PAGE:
That is, we seek to ensure that the reduction of the ministries’ staff is accomplished without decreasing their workload. As a result, we will achieve significant savings... We will save 33 billion roubles by the third year of reductions. Half of that amount, 16.5 billion roubles, will go to raise the salaries of the remaining staff, and the rest will be used to fund various social and economic programmes as part of the optimisation of budget expenditure. This plan is currently in progress and the ministries have reported that they can meet these requirements.

Vladimir Putin: What are the figures for the next year?

Alexei Kudrin: About 23,300 people will be dismissed next year and about 46,000 during the final year of reductions. The reductions will take place over three years. The reduction of 93,000 civil servants will result in annual savings of 33 billion roubles.

Vladimir Putin: Thank you.

Mr Khloponin (addressing Deputy Prime Minister and plenipotentiary presidential envoy to the North Caucasus Federal District Alexander Khloponin), yesterday in Paris we discussed various areas of our cooperation with France, including energy, space and aviation, and transport engineering. Another of these areas is tourism. There are plans to establish joint ventures with a charter capital of two billion euros. Our French partners will provide the bulk of that amount, 1.2 billion.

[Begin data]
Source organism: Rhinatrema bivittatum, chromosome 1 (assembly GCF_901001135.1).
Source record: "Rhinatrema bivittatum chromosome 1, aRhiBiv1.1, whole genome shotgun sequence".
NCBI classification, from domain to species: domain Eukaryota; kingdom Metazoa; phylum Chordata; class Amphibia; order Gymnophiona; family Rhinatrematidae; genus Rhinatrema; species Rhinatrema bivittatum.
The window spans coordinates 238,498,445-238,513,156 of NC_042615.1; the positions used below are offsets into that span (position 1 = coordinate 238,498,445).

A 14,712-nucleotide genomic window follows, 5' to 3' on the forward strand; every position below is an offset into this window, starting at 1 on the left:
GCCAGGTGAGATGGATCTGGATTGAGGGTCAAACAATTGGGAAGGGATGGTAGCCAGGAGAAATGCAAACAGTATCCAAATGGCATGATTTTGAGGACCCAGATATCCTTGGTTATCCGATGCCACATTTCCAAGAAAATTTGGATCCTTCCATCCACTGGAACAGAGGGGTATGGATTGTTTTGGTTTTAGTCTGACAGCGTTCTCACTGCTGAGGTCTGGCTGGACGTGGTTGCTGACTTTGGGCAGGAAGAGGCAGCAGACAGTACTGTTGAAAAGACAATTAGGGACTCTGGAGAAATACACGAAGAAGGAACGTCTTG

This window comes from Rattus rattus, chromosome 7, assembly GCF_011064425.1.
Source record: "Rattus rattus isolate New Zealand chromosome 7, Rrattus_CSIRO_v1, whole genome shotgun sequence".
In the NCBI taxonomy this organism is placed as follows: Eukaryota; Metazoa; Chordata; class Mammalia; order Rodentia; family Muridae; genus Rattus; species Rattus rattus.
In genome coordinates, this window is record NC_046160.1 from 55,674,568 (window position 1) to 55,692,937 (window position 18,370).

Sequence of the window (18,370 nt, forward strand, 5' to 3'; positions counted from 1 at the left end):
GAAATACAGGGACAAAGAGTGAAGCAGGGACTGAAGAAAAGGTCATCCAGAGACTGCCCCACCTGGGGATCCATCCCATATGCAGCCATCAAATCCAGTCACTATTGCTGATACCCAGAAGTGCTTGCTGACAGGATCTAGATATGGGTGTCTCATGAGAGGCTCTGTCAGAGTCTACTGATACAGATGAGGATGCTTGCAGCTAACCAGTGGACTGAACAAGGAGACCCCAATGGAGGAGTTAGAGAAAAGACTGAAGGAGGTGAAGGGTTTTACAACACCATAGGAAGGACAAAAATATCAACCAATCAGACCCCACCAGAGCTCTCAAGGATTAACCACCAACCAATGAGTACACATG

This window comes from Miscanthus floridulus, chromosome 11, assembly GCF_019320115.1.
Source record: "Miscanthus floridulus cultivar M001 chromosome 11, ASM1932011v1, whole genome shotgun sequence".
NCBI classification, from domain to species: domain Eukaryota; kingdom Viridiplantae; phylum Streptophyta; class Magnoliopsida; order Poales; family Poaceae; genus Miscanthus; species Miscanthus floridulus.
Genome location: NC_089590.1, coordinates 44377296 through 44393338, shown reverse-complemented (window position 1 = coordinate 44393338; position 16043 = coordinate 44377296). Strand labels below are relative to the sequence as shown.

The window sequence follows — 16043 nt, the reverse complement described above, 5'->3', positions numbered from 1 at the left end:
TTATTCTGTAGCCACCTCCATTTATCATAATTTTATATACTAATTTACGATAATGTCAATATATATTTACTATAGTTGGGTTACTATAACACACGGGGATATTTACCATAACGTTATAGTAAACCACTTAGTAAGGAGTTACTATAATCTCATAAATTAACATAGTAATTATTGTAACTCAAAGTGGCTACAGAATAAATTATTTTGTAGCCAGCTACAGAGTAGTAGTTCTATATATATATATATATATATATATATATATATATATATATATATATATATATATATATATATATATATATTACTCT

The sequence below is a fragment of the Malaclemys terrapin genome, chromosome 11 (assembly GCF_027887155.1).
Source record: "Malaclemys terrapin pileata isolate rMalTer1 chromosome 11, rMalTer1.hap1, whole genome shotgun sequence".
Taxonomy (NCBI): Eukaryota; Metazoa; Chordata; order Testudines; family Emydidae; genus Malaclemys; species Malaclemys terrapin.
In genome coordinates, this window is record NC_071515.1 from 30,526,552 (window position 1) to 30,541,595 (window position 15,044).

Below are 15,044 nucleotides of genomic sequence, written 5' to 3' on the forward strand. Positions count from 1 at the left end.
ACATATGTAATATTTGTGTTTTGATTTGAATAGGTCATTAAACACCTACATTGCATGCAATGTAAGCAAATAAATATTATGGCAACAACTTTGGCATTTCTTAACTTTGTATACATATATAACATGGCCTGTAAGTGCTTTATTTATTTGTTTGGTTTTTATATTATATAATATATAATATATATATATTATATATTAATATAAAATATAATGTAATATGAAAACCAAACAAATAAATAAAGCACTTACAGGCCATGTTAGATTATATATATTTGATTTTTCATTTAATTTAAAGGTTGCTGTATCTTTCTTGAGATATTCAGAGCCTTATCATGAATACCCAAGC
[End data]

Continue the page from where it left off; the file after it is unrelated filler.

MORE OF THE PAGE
How do you think this work should be organised in the immediate future and what do we need to do on our end to support these initiatives?

Alexander Khloponin: Mr Putin, on June 17, the Russian company Kurorty Severnogo Kavkaza (Resorts of the North Caucasus) and the French state holding Caisse des Depots et Consignations signed an agreement at the St Petersburg Economic Forum to establish a joint venture for the development of the North Caucasus resorts. The joint venture will have a charter capital of about 2 billion euros, of which the French side will contribute 1.2 billion euros and the Russian side, 800 million euros, or 32 billion roubles.

A working group has been set up to consider issues related to additional capitalisation of Kurorty Severnogo Kavkaza for contributing to the joint venture’s charter capital. The group will need to resolve a number of important issues, including the powers and functions of the parties, which must be stipulated in the joint venture’s founding documents.

The working group will also consider the timeframe for the creation and launching of the company. It will need to determine a list of priority infrastructure facilities where investments will be directed. Following your instructions, we have also expanded the area that will be developed, and included two additional territories – the greater Caucasus Mineral Waters area and the Caspian Sea coastal area (Republic of Dagestan).